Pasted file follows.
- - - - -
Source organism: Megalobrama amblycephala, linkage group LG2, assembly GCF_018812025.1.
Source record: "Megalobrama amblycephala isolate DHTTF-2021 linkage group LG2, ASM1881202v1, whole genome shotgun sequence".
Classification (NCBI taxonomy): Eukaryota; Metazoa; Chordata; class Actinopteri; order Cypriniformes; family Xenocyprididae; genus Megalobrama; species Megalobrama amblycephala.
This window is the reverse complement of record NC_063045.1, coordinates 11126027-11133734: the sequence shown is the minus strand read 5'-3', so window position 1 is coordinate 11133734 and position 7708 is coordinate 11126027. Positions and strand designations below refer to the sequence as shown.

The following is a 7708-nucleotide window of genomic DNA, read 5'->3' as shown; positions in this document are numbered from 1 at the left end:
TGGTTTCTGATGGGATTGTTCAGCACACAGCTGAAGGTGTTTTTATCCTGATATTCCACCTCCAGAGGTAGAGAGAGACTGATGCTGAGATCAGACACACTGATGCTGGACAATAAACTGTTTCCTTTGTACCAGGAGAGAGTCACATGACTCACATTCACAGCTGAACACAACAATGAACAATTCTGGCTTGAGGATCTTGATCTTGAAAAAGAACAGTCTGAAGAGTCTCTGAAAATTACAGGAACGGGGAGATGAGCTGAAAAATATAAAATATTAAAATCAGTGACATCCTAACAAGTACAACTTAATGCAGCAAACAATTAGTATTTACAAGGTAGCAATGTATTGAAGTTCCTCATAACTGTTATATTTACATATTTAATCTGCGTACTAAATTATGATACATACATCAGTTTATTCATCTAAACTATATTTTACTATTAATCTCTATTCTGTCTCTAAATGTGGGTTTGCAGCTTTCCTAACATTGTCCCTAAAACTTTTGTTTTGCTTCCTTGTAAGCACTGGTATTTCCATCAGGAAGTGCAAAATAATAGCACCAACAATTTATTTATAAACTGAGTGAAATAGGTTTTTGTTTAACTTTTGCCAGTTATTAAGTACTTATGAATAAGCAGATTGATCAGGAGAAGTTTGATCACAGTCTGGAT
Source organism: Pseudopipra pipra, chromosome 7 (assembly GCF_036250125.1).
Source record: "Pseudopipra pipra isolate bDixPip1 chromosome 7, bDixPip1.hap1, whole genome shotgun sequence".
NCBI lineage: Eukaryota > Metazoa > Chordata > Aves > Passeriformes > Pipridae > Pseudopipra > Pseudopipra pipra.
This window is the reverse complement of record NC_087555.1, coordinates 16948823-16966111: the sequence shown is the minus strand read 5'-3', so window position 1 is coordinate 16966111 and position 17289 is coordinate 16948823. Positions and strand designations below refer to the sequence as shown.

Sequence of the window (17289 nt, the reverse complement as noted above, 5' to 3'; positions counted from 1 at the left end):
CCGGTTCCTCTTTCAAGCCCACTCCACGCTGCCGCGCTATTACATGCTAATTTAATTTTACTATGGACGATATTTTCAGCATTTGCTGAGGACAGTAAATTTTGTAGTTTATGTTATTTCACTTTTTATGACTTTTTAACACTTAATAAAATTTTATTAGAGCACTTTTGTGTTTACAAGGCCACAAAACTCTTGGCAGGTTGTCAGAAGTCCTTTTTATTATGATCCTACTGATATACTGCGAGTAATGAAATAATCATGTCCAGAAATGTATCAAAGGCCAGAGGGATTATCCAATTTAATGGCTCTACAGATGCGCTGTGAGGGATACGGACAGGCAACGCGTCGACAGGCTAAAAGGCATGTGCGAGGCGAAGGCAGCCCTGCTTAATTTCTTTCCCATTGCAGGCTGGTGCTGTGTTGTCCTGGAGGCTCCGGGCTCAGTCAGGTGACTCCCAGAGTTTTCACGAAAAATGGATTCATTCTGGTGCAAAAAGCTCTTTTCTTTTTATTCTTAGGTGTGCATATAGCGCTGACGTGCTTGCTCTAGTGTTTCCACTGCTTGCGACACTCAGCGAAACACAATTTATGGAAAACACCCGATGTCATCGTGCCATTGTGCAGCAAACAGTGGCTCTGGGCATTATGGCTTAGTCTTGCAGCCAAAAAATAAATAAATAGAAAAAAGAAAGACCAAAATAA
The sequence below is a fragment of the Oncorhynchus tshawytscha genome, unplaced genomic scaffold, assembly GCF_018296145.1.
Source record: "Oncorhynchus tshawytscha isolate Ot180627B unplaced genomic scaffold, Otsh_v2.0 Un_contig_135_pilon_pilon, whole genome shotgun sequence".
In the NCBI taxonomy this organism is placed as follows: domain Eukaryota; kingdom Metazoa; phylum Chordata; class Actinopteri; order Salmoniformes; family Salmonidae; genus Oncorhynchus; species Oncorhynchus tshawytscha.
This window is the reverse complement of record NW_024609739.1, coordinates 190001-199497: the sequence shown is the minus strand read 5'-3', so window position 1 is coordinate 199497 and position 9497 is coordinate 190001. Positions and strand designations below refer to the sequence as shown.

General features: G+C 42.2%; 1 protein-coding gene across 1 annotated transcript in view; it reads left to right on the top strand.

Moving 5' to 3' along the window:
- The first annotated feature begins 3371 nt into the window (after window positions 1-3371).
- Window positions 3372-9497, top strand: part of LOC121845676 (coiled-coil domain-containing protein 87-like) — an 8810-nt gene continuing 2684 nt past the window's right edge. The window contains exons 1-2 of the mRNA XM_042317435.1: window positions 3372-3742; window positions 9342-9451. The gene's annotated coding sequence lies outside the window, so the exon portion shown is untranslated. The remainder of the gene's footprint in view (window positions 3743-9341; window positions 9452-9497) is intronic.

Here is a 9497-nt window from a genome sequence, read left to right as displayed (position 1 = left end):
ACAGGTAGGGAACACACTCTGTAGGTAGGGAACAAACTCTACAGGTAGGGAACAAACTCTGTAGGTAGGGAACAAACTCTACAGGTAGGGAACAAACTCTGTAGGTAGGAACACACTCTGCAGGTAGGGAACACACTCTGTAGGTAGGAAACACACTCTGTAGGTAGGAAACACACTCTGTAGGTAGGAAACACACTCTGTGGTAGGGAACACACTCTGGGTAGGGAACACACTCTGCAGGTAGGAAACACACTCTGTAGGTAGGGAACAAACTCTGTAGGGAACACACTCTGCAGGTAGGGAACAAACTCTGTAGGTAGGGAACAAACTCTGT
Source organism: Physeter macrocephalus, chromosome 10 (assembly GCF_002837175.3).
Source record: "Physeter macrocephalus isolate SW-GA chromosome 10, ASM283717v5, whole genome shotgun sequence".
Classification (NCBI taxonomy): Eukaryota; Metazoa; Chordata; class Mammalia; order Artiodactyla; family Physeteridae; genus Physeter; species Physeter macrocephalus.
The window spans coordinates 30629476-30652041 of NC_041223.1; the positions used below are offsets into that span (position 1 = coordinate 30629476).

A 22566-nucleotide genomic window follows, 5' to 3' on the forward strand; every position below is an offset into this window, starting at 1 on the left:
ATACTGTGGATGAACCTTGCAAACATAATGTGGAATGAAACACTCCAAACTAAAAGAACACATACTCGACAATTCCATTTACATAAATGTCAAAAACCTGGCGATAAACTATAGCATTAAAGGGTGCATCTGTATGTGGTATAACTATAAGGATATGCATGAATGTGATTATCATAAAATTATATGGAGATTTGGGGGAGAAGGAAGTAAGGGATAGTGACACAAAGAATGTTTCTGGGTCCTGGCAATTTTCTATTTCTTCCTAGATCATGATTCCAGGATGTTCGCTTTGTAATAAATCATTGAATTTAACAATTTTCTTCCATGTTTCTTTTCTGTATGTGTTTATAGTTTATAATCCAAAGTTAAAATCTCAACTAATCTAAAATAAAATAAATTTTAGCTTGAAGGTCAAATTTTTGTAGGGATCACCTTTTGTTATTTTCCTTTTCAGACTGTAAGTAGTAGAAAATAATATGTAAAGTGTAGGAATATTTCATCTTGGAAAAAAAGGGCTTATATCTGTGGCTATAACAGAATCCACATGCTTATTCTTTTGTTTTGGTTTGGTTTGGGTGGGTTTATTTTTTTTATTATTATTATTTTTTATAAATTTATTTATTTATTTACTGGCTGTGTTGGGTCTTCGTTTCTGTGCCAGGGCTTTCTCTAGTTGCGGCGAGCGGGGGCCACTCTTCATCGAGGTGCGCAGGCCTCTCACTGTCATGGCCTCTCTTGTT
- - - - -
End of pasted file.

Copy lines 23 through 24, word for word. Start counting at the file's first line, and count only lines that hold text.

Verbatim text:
Source organism: Physeter macrocephalus, chromosome 10 (assembly GCF_002837175.3).
Source record: "Physeter macrocephalus isolate SW-GA chromosome 10, ASM283717v5, whole genome shotgun sequence".